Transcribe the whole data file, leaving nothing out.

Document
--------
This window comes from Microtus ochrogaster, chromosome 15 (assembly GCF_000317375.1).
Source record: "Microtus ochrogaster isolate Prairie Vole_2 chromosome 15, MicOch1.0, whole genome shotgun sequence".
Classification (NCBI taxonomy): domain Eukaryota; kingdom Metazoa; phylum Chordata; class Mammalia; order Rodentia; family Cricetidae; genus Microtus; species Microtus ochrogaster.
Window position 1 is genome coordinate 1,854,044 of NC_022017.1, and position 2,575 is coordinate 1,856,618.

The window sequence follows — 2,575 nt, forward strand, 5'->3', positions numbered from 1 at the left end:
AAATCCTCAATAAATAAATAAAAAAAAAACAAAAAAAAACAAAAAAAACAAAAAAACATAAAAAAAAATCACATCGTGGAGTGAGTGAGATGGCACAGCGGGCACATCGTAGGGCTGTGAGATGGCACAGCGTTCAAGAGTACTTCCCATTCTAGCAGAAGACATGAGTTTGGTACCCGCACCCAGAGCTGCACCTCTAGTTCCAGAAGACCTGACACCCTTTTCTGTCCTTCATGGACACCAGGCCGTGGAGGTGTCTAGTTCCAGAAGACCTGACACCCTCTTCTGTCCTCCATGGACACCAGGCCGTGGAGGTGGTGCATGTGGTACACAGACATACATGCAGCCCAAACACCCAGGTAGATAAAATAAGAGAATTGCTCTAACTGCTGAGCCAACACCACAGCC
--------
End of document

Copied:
This window comes from Microtus ochrogaster, chromosome 15 (assembly GCF_000317375.1).
Source record: "Microtus ochrogaster isolate Prairie Vole_2 chromosome 15, MicOch1.0, whole genome shotgun sequence".
Classification (NCBI taxonomy): domain Eukaryota; kingdom Metazoa; phylum Chordata; class Mammalia; order Rodentia; family Cricetidae; genus Microtus; species Microtus ochrogaster.
Window position 1 is genome coordinate 1,854,044 of NC_022017.1, and position 2,575 is coordinate 1,856,618.

The window sequence follows — 2,575 nt, forward strand, 5'->3', positions numbered from 1 at the left end:
AAATCCTCAATAAATAAATAAAAAAAAAACAAAAAAAAACAAAAAAAACAAAAAAACATAAAAAAAAATCACATCGTGGAGTGAGTGAGATGGCACAGCGGGCACATCGTAGGGCTGTGAGATGGCACAGCGTTCAAGAGTACTTCCCATTCTAGCAGAAGACATGAGTTTGGTACCCGCACCCAGAGCTGCACCTCTAGTTCCAGAAGACCTGACACCCTTTTCTGTCCTTCATGGACACCAGGCCGTGGAGGTGTCTAGTTCCAGAAGACCTGACACCCTCTTCTGTCCTCCATGGACACCAGGCCGTGGAGGTGGTGCATGTGGTACACAGACATACATGCAGCCCAAACACCCAGGTAGATAAAATAAGAGAATTGCTCTAACTGCTGAGCCAACACCACAGCC